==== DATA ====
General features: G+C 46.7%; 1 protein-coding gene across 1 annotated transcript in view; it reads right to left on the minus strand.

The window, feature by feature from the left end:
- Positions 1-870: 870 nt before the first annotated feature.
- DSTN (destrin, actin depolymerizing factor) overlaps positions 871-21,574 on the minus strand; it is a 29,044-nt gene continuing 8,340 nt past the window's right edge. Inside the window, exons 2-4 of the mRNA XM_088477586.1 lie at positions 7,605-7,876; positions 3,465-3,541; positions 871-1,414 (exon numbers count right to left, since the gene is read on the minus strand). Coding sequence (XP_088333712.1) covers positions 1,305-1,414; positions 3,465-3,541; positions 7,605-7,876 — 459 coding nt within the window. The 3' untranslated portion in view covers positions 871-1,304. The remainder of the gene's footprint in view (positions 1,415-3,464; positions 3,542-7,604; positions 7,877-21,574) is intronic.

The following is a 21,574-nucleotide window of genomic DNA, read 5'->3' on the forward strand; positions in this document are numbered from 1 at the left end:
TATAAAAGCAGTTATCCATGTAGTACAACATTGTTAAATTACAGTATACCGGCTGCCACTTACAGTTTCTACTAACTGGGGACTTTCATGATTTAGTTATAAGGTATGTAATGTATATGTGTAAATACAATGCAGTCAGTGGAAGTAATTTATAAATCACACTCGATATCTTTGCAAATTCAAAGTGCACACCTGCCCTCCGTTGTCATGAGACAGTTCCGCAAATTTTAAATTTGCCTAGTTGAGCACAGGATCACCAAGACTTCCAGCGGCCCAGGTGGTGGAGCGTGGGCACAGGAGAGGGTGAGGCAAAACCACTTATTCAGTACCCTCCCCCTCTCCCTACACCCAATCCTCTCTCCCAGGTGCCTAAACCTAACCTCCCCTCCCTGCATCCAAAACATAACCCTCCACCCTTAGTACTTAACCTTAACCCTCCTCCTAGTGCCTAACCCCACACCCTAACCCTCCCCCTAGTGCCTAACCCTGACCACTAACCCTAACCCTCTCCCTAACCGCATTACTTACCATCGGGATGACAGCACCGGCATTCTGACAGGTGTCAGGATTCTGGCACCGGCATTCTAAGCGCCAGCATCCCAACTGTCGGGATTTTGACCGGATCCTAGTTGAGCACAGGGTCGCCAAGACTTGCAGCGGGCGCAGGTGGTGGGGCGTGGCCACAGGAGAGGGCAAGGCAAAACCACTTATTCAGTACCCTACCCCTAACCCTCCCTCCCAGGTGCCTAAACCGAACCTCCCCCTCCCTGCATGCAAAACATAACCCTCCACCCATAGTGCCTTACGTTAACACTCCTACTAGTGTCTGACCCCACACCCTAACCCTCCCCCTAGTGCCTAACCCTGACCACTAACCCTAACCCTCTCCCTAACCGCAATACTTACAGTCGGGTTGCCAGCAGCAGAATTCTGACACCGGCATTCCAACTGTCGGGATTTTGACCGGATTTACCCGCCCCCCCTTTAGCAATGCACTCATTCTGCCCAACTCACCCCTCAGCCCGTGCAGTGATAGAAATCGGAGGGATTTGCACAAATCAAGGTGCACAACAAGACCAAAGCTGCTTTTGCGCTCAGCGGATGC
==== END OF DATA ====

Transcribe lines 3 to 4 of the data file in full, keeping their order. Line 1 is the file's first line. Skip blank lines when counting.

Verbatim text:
- Positions 1-870: 870 nt before the first annotated feature.
- DSTN (destrin, actin depolymerizing factor) overlaps positions 871-21,574 on the minus strand; it is a 29,044-nt gene continuing 8,340 nt past the window's right edge. Inside the window, exons 2-4 of the mRNA XM_088477586.1 lie at positions 7,605-7,876; positions 3,465-3,541; positions 871-1,414 (exon numbers count right to left, since the gene is read on the minus strand). Coding sequence (XP_088333712.1) covers positions 1,305-1,414; positions 3,465-3,541; positions 7,605-7,876 — 459 coding nt within the window. The 3' untranslated portion in view covers positions 871-1,304. The remainder of the gene's footprint in view (positions 1,415-3,464; positions 3,542-7,604; positions 7,877-21,574) is intronic.